Five Policy Directions for Engaging Foreign Institutions in India

Published an article on policy directions for engaging foreign education providers in India in University World News. I have co-authored with Professor Alan Ruby of the University of Pennsylvania. See other articles by Prof. Ruby.

We recommend five policy domains to make sure all of the nation’s interests are served by this important opening up of an over-regulated, under-resourced sector of the economy to foreign education providers. It will help create an ecosystem of institutions of all kinds and all forms of ownership: public and private, Indian and international, research and vocational, religious and secular, charitable and for-profit.

1. Foreign institutions must be seriously committed to India: Protect the local consumer (student) by ensuring that foreign institutions are seriously committed to India.

2. Students must have better information about options: The government should have students as the focus of the policy directions and there is a need to support students to make informed decisions about their higher education plans.

3. Not just MBA programmes in Mumbai or Delhi: The government should encourage diversity of location, programmes and institutional types.

4. Drop the ban on for-profit institutions: Quality is more likely to come from student choice, public accountability and transparency of outcomes than charitable status alone.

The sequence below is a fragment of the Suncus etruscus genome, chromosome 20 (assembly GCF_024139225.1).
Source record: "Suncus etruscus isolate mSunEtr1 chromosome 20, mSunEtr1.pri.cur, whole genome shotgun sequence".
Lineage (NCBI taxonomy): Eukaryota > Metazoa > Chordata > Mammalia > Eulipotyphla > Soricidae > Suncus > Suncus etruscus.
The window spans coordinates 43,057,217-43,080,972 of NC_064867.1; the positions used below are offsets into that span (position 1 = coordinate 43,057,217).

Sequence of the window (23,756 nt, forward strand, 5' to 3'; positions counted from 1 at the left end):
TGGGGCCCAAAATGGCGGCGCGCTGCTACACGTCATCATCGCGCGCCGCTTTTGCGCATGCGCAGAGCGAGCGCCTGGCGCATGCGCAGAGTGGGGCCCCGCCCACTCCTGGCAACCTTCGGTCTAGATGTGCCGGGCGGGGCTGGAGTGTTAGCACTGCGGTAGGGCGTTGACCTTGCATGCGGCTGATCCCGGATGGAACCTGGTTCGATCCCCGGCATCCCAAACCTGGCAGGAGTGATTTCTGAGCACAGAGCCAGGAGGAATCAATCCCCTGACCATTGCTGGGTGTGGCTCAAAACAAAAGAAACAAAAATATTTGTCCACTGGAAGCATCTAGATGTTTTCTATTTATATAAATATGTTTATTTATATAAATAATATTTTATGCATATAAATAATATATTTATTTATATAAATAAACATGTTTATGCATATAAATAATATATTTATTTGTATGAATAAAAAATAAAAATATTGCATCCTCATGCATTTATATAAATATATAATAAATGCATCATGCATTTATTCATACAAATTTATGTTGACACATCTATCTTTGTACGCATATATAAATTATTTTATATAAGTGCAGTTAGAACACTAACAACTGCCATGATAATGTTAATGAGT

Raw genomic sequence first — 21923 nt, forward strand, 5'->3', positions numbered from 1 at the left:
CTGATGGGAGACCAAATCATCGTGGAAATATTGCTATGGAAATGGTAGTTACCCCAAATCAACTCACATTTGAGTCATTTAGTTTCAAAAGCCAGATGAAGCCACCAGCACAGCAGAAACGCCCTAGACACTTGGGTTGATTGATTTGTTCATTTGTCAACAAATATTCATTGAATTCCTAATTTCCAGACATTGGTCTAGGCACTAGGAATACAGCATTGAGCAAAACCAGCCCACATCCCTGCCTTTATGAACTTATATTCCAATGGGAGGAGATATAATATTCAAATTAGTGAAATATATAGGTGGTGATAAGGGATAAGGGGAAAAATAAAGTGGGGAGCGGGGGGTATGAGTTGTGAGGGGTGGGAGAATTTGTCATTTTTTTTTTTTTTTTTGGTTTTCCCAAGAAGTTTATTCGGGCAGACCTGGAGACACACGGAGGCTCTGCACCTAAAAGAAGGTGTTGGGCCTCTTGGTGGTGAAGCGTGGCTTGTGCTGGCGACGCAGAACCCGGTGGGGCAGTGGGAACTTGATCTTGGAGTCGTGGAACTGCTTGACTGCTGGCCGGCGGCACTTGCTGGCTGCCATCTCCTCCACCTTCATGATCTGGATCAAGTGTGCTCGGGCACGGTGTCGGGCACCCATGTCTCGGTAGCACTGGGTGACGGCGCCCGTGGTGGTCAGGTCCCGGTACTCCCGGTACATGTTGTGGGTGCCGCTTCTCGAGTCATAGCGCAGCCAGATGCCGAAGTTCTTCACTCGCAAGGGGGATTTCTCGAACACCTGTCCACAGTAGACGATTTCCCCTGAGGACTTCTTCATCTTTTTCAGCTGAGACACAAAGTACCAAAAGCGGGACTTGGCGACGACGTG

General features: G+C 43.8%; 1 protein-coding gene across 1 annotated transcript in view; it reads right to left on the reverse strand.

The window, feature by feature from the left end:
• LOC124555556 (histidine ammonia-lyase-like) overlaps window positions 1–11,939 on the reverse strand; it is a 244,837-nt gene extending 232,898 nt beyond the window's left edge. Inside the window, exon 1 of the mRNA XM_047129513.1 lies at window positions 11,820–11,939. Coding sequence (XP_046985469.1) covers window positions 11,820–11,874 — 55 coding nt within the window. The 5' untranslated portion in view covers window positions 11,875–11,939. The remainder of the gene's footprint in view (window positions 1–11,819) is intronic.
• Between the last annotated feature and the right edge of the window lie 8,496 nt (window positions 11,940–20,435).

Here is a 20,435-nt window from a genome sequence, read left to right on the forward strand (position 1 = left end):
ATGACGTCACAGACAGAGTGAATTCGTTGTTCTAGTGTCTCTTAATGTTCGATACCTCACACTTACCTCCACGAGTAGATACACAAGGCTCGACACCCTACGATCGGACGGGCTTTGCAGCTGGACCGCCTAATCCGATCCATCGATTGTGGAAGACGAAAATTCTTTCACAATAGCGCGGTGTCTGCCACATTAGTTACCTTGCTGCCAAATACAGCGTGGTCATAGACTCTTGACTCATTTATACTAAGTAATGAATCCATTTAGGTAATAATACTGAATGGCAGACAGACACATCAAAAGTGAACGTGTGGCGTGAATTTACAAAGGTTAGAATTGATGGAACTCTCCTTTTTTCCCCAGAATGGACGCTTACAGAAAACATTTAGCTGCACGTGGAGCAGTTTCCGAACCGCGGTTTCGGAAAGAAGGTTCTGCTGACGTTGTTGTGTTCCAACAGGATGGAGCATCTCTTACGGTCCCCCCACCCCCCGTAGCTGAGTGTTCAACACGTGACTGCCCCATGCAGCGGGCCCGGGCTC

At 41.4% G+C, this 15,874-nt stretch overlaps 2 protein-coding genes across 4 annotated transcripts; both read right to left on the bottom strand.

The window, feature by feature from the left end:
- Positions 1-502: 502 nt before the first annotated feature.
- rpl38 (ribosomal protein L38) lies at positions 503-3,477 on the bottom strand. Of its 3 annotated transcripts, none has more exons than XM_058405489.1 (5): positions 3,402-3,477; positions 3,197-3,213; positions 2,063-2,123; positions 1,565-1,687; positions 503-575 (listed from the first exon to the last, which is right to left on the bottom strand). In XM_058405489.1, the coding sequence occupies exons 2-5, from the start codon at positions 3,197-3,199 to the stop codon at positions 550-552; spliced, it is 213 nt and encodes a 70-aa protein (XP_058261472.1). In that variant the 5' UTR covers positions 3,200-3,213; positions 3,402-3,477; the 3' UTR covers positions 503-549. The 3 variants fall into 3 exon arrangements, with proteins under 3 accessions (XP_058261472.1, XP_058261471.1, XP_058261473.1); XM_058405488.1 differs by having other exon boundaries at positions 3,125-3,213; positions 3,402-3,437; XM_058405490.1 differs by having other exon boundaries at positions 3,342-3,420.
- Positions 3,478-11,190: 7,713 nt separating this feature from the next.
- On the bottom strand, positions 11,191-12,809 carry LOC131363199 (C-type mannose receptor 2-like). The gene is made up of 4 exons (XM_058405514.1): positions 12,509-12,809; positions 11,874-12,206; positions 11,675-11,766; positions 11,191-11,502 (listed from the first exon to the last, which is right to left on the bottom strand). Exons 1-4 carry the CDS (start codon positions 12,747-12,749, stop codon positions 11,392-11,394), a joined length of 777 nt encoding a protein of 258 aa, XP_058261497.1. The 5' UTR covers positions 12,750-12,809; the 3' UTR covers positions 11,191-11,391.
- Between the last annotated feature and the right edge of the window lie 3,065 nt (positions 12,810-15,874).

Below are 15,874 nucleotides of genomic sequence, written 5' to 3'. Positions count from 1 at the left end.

5. Professionalise higher education to foster quality: Create a cadre of faculty and administrators who systematically study and practise the profession of education to foster quality, productivity and innovation in the system.

Dr. Rahul Choudaha

1 Comment

  1. The five points are completely valid. However, I am ,unfortunately,pessimist about the last point– professionalizing higher education. At least in a country while higher education is usually identified with an MBA degree.
    Foreign institutions are going to find a scarcity of quality faculty in India. However, they can do something like what Pakistani government did with their Faculty Development Program. In which faculties of Pakistani institutions do their higher education from world universities, mainly USA, and then go back to their home universities, making a big change in their education system in long term.

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